Though they may express hatred toward me, though they may try to do me harm, the opponent cannot make me say or do anything. What’s more, I can express a greater commitment to their dignity than even they do. I love myself, and that frees me to be for you too.
I visualize my opponent as a person of inestimable worth, refusing to demonize them and instead seeing evil itself as my enemy.
This picture also sets the baseline from which nonviolent work for dignity can be scaled up to social action for justice.
Yet, as I assert my own dignity, my active love for the opponent may draw poison from their wounds, eliciting violent spasms.
At the human level, my nonviolent action is not merely about drama and public image.
Such incidents can make clear the need for personal change by surfacing the moral distance between the nonviolent person who recognizes her own dignity and the self who cannot handle the presence of soul-strong opponent and lashes out to defend a notion of the self that fails to truly dignify the self (with a sense of self-awareness, self-control and so on) or others.
The harsh reality is this: Sometimes, only a fist-to-mouth connection will hold up a mirror for the opponent to see how little progress, how sparse the moral ground they have to rest upon.
In everyday life, our opposition to one another draws mostly hard words and some degree of intimidation.
Yet, turning this back upon ourselves, when we locate our security in ourselves, in our sense of our own identity as we understand it, any attack on this self-system is perceived as an attack on my person – and proportionate response is almost out of the question.
As persons who may be offended by others’ ideas, we must care enough about ourselves and others to try with them anyway, to practice openness and humility.
Self-love helps us entertain others’ opinions and see what is valid in their direct actions without losing our cool. And when we do lose it, self-love is why we explore and deliberate on our intuitions.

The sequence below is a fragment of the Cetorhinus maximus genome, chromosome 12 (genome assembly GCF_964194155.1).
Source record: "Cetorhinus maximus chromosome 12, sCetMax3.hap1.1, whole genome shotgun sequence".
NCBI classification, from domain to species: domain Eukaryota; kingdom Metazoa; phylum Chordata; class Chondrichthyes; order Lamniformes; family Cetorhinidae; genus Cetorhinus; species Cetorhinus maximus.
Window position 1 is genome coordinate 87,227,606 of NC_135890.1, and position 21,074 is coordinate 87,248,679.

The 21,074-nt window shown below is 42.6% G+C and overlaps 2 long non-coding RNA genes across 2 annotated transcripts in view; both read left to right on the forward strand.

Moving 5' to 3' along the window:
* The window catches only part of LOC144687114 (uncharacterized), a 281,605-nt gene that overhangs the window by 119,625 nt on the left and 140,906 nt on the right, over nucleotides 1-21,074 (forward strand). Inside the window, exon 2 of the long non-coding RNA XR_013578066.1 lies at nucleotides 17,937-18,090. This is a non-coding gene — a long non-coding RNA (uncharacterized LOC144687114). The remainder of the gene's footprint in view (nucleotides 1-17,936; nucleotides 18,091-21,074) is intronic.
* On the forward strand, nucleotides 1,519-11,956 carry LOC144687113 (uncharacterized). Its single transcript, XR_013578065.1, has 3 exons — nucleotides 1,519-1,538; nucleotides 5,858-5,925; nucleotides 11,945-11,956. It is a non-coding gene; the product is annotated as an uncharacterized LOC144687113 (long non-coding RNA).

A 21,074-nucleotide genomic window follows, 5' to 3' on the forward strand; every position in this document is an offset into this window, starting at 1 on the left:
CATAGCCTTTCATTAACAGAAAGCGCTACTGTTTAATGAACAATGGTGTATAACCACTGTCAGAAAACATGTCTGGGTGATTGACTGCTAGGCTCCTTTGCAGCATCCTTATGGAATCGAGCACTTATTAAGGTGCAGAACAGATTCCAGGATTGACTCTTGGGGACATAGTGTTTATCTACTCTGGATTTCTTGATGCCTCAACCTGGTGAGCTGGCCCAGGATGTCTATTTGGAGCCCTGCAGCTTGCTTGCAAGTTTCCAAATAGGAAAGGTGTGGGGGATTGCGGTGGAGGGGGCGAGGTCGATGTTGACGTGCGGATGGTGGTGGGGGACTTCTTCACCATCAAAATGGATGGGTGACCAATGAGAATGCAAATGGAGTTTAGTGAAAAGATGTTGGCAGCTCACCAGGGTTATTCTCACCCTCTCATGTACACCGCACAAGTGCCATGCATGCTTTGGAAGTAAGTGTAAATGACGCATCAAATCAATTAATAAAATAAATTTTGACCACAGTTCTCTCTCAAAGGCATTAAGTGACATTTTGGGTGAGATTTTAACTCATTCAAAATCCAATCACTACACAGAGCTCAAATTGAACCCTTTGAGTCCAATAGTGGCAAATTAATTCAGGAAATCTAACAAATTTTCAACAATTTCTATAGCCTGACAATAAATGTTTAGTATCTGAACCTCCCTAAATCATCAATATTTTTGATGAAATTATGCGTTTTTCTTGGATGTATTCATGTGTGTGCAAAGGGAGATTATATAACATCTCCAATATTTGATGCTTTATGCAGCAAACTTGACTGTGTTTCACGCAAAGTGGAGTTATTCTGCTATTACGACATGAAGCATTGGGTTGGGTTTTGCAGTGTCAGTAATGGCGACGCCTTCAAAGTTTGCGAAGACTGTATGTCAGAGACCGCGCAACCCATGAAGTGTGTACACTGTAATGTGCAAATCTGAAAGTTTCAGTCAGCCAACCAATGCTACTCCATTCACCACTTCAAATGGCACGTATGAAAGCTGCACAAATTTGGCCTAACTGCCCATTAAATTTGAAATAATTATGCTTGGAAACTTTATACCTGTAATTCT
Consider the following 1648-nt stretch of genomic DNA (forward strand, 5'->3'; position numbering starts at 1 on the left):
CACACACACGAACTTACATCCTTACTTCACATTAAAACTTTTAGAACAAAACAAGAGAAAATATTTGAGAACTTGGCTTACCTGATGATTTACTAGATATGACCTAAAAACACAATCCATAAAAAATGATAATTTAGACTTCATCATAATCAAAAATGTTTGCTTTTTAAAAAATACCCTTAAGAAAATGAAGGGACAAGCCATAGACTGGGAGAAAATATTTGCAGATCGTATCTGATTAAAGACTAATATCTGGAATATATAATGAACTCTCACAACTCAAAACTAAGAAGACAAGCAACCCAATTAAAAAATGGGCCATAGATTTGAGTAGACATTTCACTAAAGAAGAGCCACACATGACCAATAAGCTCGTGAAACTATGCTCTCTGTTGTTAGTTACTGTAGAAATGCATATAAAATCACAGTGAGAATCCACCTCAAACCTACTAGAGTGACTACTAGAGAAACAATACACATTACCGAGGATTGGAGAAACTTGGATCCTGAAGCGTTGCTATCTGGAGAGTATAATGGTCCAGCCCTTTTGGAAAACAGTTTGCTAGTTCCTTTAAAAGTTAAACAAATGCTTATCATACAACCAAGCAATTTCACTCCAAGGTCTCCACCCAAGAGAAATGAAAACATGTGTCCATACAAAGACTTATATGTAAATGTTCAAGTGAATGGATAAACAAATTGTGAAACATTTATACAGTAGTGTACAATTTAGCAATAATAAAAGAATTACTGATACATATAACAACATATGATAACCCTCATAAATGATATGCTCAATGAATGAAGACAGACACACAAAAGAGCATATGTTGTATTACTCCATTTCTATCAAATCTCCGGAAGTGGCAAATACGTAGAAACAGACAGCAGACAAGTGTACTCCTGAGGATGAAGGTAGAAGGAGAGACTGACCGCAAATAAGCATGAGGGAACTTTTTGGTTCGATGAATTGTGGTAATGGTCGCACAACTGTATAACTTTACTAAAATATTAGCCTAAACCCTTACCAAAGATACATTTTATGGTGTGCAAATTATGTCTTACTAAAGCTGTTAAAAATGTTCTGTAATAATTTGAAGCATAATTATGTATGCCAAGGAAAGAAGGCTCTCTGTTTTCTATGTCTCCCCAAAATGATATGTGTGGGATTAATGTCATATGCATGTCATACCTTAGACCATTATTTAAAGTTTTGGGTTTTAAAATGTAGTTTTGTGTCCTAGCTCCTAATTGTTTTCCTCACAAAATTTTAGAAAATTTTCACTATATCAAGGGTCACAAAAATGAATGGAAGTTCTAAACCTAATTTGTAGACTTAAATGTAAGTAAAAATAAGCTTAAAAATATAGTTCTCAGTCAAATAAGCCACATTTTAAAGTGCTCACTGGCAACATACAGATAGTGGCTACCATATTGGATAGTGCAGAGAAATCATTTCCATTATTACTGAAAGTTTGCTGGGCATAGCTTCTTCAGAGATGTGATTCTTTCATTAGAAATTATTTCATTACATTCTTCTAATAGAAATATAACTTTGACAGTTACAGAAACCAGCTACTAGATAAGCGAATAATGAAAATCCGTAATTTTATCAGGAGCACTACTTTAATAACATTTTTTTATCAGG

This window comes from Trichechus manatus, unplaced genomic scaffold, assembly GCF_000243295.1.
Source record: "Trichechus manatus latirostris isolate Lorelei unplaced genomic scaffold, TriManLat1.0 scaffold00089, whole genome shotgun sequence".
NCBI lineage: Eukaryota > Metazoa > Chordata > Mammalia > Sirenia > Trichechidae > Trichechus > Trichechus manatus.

A just peace is never about the delicate maintenance of my conscience within myself; it can only be found on the other side of productive conflict with others in community.
This rings true in all sectors of life, from parenting to starting conversations in your church as an intentional if unlikely ally for the oppressed to marching down the street for justice.
The plentiful and varied work in God’s peaceable kingdom is for every generation to take up in their time, from the individual to the social-structural levels, such that God’s kingdom may reach through the pores of history to bend the arc of the moral universe all the more.
The task of nonviolent direct living – for our neighbor’s sake, for our own sake, for God’s sake – is for all to take up in our sometimes-brutal world. In this work, no one gets to start ahead of generations past.
Humans have always had fists, and those who work toward justice, fairness and equity in this world can expect to be punched in the mouth. If the former describes us, we would do well to consider what kind of inner life would help the truth rise when the latter happens.
Editor’s note: This article is part of a series this week for the U.N. International Day of Non-Violence (Oct. 2). The previous articles in the series are:
Resolving Conflict Through Nonviolent Means | Anthony Taylor
For Judaism, Why Nonviolence Doesn’t Work All the Time | Jack Moline
When Nonviolent Protest Worked | Jim Smith
Assistant professor of religion at Friends University in Wichita, Kansas. His first book, Evangelicals and Identity Politics, is in review with Fortress Academic, and he has published chapters on Christian identity, peacemaking and ecological theology.